Benefits of a Yoga Practice

Photo by Michele Venne

There are many benefits to the practice of asana (physical postures on the mat), such as better sleep, increased flexibility, improved strength, and the opportunity to experiment with the science of yoga. If you practice at a gym or a large conference room in your office building, then you may not reap all the rewards of yoga.

“Yoga” means “yoke”, or to bring into alignment the body, mind, and spirit. There are many tools and techniques that yoga offers to help us live a more artful life. I don’t mean creating art, though that could be a side benefit. I’m talking about a life where the ups and downs aren’t so far apart, and the buttons we all have that seem to get pushed by family members, the media, or drivers on the road don’t create the knee-jerk reaction we’ve experienced in the past.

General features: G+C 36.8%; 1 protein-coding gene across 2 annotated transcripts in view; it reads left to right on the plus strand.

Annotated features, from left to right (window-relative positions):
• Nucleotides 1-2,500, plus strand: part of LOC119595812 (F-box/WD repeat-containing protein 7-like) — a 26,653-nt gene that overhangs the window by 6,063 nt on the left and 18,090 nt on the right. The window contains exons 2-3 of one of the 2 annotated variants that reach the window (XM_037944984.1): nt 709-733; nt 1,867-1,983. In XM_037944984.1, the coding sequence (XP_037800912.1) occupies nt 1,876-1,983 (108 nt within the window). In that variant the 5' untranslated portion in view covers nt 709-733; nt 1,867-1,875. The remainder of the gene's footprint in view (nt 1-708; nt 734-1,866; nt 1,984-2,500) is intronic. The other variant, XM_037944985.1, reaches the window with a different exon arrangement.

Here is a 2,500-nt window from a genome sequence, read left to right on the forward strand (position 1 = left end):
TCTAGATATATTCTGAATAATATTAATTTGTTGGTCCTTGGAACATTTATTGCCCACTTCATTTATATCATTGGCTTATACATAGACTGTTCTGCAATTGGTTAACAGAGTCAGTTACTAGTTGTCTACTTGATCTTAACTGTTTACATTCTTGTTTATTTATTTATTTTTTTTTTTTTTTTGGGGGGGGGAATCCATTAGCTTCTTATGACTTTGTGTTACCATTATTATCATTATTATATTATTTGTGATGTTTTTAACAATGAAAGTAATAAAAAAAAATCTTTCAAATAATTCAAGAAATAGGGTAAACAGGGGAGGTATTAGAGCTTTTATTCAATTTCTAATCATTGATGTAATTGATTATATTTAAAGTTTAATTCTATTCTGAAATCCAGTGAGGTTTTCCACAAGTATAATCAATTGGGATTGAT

If you practice at a studio, then you’ve heard of “taking yoga off the mat”. The purpose of a yoga instructor isn’t only to call out postures in a round of Simon Says. Their purpose is to push those bottoms and give you the opportunity to look at your own reactions when you can’t touch your toes or balance on one foot or the person in front of you could be on the cover of Yoga Journal while you’re bemoaning the belief that your arms are too short, your legs too long, or your age isn’t conducive to the class you’re in.

The big benefit of practicing yoga is to learn to be okay with not touching your toes or balancing, and foregoing the comparison between your body and the one in front of or next to you in class. If you can breathe while in a physically challenging pose for you (as “challenging” is different for everyone), then you can breathe while stuck in traffic, or when someone cuts you off, or when you have to share a meal with your least favorite family member.

Once we can do that, then the invitation is to utilize those tools and techniques when big life changes happen, such as the loss of a job, moving across the country, the passing of someone dear, and circumstances brought on by different phases of life. But it’s a practice, and it begins by breathing and accepting when hamstrings are tight and the floor seems so very far away.